NVIDIA’s GF100: Architected for Gamingby Ryan Smith on January 17, 2010 2:00 AM EST
- Posted in
3D Vision Surround: NVIDIA’s Eyefinity
During our meeting with NVIDIA, they were also showing off 3D Vision Surround, which was announced at the start of CES at their press conference. 3D Vision Surround is not inherently a GF100 technology, but since it’s being timed for release along-side GF100 cards, we’re going to take a moment to discuss it.
If you’ve seen Matrox’s TripleHead2Go or AMD’s Eyefinity in action, then you know what 3D Vision Surround is. It’s NVIDIA’s implementation of the single large surface concept so that games (and anything else for that matter) can span multiple monitors. With it, gamers can get a more immersive view by being able to surround themselves with monitors so that the game world is projected from more than just a single point in front of them.
NVIDIA tells us that they’ve been sitting on this technology for quite some time but never saw a market for it. With the release of TripleHead2Go and Eyefinity it became apparent to them that this was no longer the case, and they unboxed the technology. Whether this is true or a sudden reaction to Eyefinity is immaterial at the moment, as it’s coming regardless.
This triple-display technology will have two names. When it’s used on its own, NVIDIA is calling it NVIDIA Surround. When it’s used in conjunction with 3D Vision, it’s called 3D Vision Surround. Obviously NVIDIA would like you to use it with 3D Vision to get the full effect (and to require a more powerful GPU) but 3D Vision is by no means required to use it. It is however the key differentiator from AMD, at least until AMD’s own 3D efforts get off the ground.
Regardless of to what degree this is a sudden reaction from NVIDIA over Eyefinity, ultimately this is something that was added late in to the design process. Unlike AMD who designed the Evergreen family around it from the start, NVIDA did not, and as a result they did not give a GF100 the ability to drive more than 2 displays at once. The shipping GF100 cards will have the traditional 2 monitor limit, meaning that gamers will need 2 GF100 cards in SLI to drive 3+ monitors, with the second card needed to provide the 3rd and 4th display outputs. We expect that the next NVIDIA design will include the ability to drive 3+ monitors from a single GPU, as for the moment this limitation precludes any ability to do Surround for cheap.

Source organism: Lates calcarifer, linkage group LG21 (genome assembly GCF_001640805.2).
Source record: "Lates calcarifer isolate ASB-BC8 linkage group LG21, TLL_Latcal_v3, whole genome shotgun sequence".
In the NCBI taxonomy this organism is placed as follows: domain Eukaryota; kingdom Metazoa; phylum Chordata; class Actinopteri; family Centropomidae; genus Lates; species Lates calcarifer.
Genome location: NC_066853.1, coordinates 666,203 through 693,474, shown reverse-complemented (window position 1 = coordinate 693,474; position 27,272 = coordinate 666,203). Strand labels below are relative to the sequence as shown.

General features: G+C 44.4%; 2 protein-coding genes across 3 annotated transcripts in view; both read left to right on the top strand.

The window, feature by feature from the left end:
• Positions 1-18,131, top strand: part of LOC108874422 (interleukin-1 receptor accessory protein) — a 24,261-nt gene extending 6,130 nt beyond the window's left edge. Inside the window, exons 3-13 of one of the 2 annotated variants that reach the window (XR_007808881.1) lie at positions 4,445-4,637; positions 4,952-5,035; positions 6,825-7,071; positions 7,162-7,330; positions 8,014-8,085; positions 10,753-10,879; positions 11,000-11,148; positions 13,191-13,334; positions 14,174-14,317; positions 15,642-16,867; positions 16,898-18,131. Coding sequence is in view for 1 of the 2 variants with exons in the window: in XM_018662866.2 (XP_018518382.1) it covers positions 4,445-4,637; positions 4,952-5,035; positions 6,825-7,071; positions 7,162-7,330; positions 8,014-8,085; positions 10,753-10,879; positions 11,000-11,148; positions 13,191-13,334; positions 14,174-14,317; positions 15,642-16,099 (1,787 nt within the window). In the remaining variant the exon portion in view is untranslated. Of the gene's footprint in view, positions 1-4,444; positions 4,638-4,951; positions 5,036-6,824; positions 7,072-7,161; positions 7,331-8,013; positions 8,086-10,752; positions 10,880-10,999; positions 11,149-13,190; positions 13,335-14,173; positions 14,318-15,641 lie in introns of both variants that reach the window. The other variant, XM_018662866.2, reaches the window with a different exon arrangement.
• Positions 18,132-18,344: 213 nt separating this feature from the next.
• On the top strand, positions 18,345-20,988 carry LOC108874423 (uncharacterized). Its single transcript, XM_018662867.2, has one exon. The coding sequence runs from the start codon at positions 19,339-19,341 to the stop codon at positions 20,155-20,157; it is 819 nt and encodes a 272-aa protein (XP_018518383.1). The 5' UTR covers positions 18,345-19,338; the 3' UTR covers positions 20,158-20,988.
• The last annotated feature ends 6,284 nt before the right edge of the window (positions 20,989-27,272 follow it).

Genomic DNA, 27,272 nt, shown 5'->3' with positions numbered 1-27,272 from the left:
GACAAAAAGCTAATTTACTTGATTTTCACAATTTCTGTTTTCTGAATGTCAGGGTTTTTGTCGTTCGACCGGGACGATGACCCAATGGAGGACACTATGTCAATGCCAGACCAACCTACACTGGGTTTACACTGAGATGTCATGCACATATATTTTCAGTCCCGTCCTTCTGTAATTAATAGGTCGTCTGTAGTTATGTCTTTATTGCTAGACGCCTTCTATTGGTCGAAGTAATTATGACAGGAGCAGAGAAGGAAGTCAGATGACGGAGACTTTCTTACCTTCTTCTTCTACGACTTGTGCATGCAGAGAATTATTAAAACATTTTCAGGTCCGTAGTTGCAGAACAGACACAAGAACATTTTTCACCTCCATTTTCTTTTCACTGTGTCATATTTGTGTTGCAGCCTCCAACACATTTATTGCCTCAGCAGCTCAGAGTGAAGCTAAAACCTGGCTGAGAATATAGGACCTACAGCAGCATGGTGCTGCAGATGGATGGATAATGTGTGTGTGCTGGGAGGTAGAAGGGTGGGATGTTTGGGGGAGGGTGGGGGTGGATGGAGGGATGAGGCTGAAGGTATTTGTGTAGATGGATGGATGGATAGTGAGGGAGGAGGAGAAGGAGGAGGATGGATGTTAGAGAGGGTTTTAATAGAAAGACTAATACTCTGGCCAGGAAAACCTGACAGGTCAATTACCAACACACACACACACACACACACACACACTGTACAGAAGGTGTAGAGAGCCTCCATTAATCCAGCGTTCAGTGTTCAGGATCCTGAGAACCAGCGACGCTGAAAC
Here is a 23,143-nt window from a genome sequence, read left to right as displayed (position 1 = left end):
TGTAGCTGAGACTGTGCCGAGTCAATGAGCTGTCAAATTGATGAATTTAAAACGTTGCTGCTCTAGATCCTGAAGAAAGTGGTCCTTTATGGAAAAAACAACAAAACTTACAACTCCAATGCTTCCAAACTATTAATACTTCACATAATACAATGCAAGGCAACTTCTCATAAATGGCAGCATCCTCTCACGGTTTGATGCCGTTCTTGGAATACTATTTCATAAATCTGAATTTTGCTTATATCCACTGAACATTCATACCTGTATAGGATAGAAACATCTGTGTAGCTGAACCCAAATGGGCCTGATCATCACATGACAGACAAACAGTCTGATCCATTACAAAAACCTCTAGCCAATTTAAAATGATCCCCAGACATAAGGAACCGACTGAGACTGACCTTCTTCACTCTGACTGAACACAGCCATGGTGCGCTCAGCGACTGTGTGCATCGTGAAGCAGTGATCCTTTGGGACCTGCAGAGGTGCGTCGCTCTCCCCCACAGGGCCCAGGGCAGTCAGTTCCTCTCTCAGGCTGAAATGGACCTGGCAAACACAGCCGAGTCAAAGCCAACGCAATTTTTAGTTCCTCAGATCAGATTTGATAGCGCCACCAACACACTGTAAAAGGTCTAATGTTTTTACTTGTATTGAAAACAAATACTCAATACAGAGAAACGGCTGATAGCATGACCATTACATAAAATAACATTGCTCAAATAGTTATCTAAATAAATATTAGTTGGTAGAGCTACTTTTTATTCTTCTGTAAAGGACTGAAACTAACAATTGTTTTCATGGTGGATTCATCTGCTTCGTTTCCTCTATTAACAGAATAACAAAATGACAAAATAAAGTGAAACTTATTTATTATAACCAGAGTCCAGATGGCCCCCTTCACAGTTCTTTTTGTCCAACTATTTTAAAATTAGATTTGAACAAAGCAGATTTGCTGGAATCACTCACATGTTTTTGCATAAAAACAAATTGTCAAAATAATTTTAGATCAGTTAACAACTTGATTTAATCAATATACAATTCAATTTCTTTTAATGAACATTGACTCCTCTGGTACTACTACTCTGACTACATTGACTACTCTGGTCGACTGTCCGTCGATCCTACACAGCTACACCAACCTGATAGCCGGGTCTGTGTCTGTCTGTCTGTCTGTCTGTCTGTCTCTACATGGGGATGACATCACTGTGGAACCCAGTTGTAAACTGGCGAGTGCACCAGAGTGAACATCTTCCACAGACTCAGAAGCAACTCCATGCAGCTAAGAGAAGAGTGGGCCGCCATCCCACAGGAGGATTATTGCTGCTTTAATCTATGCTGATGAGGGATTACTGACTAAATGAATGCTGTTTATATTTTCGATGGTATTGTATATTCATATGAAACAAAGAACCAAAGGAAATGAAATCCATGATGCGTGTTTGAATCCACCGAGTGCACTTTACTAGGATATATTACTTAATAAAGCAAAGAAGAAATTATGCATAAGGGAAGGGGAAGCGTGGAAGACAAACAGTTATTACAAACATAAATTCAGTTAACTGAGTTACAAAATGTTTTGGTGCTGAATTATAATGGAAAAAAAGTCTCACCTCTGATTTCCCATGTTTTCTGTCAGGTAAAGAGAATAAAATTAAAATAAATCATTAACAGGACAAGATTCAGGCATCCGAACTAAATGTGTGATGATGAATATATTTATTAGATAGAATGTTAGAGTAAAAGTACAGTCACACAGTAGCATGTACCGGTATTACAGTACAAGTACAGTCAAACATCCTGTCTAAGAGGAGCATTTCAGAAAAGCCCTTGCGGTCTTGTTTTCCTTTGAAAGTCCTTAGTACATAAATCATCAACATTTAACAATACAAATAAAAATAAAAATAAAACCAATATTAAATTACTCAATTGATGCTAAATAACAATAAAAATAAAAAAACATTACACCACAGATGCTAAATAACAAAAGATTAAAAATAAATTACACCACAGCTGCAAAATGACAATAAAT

GTX 280 with 2 display outputs: GF100 won't be any different
As for some good news, as we stated earlier this is not a technology inherent to the GF100. NVIDIA can do it entirely in software and as a result will be backporting this technology to the GT200 (GTX 200 series). The drivers that get released for the GF100 will allow GTX 200 cards to do Surround in the same manner: with 2 cards, you can run a single large surface across 3+ displays. We’ve seen this in action and it works, as NVIDIA was demoing a pair of GTX 285s running in NVIDIA Surround mode in their CES booth.
The big question of course is going to be what this does for performance on both the GF100 and GT200, along with compatibility. That’s something that we’re going to have to wait on the actual hardware for.
Post Your CommentPlease log in or sign up to comment.
View All Comments
deputc26 - Monday, January 18, 2010 - linkThis may be the most dragged-out launch ever.
Vinb2k10 - Monday, January 18, 2010 - linkTry the Chevy Volt.
SlyNine - Monday, January 18, 2010 - linkI just hope it doesn't end up being a 5800GT. the 5870 is a great card, but it's not exactly the ATI 9700pro of its time.
SlyNine - Monday, January 18, 2010 - linkMy bad, 5800 ultra.
Ryan Smith - Monday, January 18, 2010 - linkWorking on the images now guys.